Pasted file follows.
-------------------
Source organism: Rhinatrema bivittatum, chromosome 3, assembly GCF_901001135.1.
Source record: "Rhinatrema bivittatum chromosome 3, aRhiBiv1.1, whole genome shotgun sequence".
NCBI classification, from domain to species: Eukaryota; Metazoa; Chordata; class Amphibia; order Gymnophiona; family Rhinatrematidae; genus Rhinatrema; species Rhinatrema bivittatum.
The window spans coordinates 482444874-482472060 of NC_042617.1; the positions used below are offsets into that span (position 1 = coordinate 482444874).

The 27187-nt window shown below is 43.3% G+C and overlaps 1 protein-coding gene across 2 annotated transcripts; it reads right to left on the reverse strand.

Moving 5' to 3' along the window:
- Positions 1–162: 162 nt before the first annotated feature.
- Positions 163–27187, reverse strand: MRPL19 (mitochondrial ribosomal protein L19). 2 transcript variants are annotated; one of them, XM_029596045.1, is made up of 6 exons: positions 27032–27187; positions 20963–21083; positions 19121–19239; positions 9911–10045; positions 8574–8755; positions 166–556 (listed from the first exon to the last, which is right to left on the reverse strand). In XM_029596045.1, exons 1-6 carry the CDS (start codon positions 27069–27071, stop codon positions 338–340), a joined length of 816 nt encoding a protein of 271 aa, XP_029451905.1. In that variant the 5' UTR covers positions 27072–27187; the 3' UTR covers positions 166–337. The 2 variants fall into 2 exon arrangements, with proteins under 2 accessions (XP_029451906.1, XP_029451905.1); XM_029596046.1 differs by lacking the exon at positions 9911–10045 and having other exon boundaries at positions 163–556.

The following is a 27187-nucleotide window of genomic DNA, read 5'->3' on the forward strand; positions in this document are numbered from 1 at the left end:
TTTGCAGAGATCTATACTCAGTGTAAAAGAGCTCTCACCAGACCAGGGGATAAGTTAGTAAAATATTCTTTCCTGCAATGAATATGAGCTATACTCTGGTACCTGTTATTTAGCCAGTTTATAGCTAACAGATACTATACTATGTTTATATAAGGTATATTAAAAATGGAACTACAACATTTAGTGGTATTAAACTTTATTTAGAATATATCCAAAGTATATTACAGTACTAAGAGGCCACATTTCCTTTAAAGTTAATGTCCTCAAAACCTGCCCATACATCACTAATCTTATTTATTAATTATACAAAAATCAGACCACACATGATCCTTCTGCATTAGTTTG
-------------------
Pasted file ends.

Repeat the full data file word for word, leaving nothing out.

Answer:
Source organism: Rhinatrema bivittatum, chromosome 3, assembly GCF_901001135.1.
Source record: "Rhinatrema bivittatum chromosome 3, aRhiBiv1.1, whole genome shotgun sequence".
NCBI classification, from domain to species: Eukaryota; Metazoa; Chordata; class Amphibia; order Gymnophiona; family Rhinatrematidae; genus Rhinatrema; species Rhinatrema bivittatum.
The window spans coordinates 482444874-482472060 of NC_042617.1; the positions used below are offsets into that span (position 1 = coordinate 482444874).

The 27187-nt window shown below is 43.3% G+C and overlaps 1 protein-coding gene across 2 annotated transcripts; it reads right to left on the reverse strand.

Moving 5' to 3' along the window:
- Positions 1–162: 162 nt before the first annotated feature.
- Positions 163–27187, reverse strand: MRPL19 (mitochondrial ribosomal protein L19). 2 transcript variants are annotated; one of them, XM_029596045.1, is made up of 6 exons: positions 27032–27187; positions 20963–21083; positions 19121–19239; positions 9911–10045; positions 8574–8755; positions 166–556 (listed from the first exon to the last, which is right to left on the reverse strand). In XM_029596045.1, exons 1-6 carry the CDS (start codon positions 27069–27071, stop codon positions 338–340), a joined length of 816 nt encoding a protein of 271 aa, XP_029451905.1. In that variant the 5' UTR covers positions 27072–27187; the 3' UTR covers positions 166–337. The 2 variants fall into 2 exon arrangements, with proteins under 2 accessions (XP_029451906.1, XP_029451905.1); XM_029596046.1 differs by lacking the exon at positions 9911–10045 and having other exon boundaries at positions 163–556.

The following is a 27187-nucleotide window of genomic DNA, read 5'->3' on the forward strand; positions in this document are numbered from 1 at the left end:
TTTGCAGAGATCTATACTCAGTGTAAAAGAGCTCTCACCAGACCAGGGGATAAGTTAGTAAAATATTCTTTCCTGCAATGAATATGAGCTATACTCTGGTACCTGTTATTTAGCCAGTTTATAGCTAACAGATACTATACTATGTTTATATAAGGTATATTAAAAATGGAACTACAACATTTAGTGGTATTAAACTTTATTTAGAATATATCCAAAGTATATTACAGTACTAAGAGGCCACATTTCCTTTAAAGTTAATGTCCTCAAAACCTGCCCATACATCACTAATCTTATTTATTAATTATACAAAAATCAGACCACACATGATCCTTCTGCATTAGTTTG